Prepping, and being a survivalist prepper, is hard work so define your needs, and go from there.  Be true to yourself and your moral compass and you can not and will not go astray.

And that, as I like to say, is all I am going to say about that.

 

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Spotlight:  Things I Learned Too Late in Life: It’s Never Too Late to be Who You Might Have Been 

This remarkable book by Dan Chiras is highly recommended for anyone who has felt doubt, distress, or burnout in life.  Each chapter provides a bit of motivation and for me, at least, gave me the courage to keep on plugging away with the task at hand.  A couple of my favorites? “Anticipation’s almost always worse than reality” and “Don’t believe everything your think”.  See what I mean? The ebook is only $2.99 and worth three times the price.

Bargain Bin:  I carry my portable survival kit whenever I leave the house.  The nice thing about it is that it fits neatly in a pocket, day pack, glove box, or handbag.  If you are interested in more details or need assistance building your own kit, see 8 Essential Items: The Perfect Portable Survival Kit.  The only thing I have changed since writing the article is to add Band-Aids to the tin.  Lots of Band-Aids!

In the meantime, here are some items you should consider carrying with you as you travel near and far.

BIC Classic Lighters (12): A dozen full-size BIC lighters at a bargain price with free shipping. Don’t forget to test them to ensure they work!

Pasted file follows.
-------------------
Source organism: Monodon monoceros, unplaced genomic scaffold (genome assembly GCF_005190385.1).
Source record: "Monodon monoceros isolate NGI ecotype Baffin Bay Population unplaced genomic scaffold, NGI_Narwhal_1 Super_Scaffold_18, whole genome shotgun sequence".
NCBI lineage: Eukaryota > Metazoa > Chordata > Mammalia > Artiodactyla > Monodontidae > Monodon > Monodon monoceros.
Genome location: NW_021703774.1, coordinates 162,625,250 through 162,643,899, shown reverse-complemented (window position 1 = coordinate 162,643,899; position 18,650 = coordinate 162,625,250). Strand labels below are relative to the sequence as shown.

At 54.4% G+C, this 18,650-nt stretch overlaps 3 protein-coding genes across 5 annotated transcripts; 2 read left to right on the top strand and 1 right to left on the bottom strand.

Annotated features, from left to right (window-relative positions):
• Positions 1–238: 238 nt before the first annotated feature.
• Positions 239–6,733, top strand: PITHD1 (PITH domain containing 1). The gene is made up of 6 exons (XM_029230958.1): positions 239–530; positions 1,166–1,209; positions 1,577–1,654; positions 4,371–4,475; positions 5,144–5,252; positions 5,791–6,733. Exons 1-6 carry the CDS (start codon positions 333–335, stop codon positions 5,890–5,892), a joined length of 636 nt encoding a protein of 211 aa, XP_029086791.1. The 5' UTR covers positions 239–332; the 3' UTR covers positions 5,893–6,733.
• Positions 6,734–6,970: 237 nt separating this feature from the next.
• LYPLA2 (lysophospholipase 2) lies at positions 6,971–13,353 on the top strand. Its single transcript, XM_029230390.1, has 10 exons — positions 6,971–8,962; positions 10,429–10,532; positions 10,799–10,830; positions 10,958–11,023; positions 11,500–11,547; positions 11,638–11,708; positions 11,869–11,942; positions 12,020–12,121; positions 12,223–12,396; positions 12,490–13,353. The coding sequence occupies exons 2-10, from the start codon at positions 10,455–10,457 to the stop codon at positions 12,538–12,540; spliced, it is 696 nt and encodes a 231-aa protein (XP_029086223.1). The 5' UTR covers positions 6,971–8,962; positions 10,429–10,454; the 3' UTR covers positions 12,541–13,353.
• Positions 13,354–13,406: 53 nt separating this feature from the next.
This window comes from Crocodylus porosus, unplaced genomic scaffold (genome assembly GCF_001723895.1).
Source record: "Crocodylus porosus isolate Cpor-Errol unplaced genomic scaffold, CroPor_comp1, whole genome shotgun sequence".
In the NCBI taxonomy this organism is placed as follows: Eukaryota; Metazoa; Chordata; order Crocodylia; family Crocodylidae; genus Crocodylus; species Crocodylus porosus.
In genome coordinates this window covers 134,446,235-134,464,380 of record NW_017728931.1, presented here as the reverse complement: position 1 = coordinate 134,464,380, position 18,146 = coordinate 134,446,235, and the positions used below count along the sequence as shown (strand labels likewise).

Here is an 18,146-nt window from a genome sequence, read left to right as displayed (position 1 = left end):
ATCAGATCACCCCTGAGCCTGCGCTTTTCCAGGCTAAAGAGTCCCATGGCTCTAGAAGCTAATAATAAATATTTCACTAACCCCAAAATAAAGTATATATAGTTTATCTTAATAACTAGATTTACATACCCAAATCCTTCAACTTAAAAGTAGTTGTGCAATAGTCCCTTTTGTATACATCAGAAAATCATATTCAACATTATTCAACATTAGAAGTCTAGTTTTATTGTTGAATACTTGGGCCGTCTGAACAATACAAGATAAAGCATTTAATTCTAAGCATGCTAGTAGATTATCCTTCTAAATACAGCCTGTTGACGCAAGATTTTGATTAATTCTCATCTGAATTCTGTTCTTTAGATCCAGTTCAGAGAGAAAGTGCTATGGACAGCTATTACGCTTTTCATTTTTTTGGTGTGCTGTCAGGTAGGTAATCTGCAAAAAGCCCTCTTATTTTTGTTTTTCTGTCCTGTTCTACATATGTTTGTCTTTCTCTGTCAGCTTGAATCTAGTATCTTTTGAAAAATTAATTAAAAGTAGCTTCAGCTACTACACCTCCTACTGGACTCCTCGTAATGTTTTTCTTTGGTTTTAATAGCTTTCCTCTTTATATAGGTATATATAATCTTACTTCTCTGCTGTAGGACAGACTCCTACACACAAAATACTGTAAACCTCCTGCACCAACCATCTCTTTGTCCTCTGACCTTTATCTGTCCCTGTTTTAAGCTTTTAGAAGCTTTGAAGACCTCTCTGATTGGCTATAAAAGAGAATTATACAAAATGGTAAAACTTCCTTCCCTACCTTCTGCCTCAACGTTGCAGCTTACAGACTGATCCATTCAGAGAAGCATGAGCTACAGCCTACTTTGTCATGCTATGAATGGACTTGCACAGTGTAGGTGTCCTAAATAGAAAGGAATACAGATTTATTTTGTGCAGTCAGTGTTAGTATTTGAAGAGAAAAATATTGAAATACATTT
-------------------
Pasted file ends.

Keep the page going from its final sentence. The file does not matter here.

Paracord Lanyard:  I prefer a paracord lanyard over a bracelet because I can use its clip to attach my whistle as well as other items that I may want to add from time to time such as a second flashlight, a Swiss army knife, pepper spray, or a flash drive (thumb drive).

Blocklite Ultra Bright 9V 6 LED Flashlight: I own six of these little gems. There is a similar flashlight called the Pak-Lite (which is more expensive) but it does not have a high-low switch like this one. These little flashlights just go and go, plus, they make good use of those re-purposed 9V alkaline batteries that you have recharged with your Maximal Power FC999 Universal Battery Charger.

Kershaw OSO Sweet Knife: This “oh so sweet” knife is solidly built, stainless steel knife that comes razor sharp right out of the package. It will pretty much cut through anything the price is amazing.

Windstorm Safety Whistle: This particular whistle can be heard a long distance away and above howling wind and other competing sounds.  I love my cheapie whistles but this is the one I would depend on for wilderness survival.

Lavender Essential Oil:  This is the Swiss army knife of essential oils. My favorite lavender oil is from Spark Naturals.  Enjoy a 10% discount with code BACKDOORSURVIVAL. Now also available at Amazon.com but without the discount.

Rectangular Tin with Window: I found this tin that is very similar to mine on Amazon.com.  Chances are you have something similar already that can be repurposed for free..

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Prepping and being a survivalist prepper is hard work. Learn to stay motivated during those times when you are burned out, stressed and it all seems futile.

  1. Good points. My sister & I joke that we’re just rehearsing for when our “real life” starts. This is even funnier now that we’re 70! Lol

  2. I’ve been actively “prepping” for 5 or 6 years now. I accumulated a lot of food storage over that time, but I’ve also developed a pretty extensive hobby farm as well. So, as the store-bought canned goods and such go WAY past their Use By dates, I am sampling them and if I don’t like how they’ve held up, I am tossing them out and NOT buying replacements. Instead, I am relying more and more on home grown, home canned food from my farm and feel much better about it. Becoming more self sufficient feels better to me than just buying and storing a ton of stuff! LOL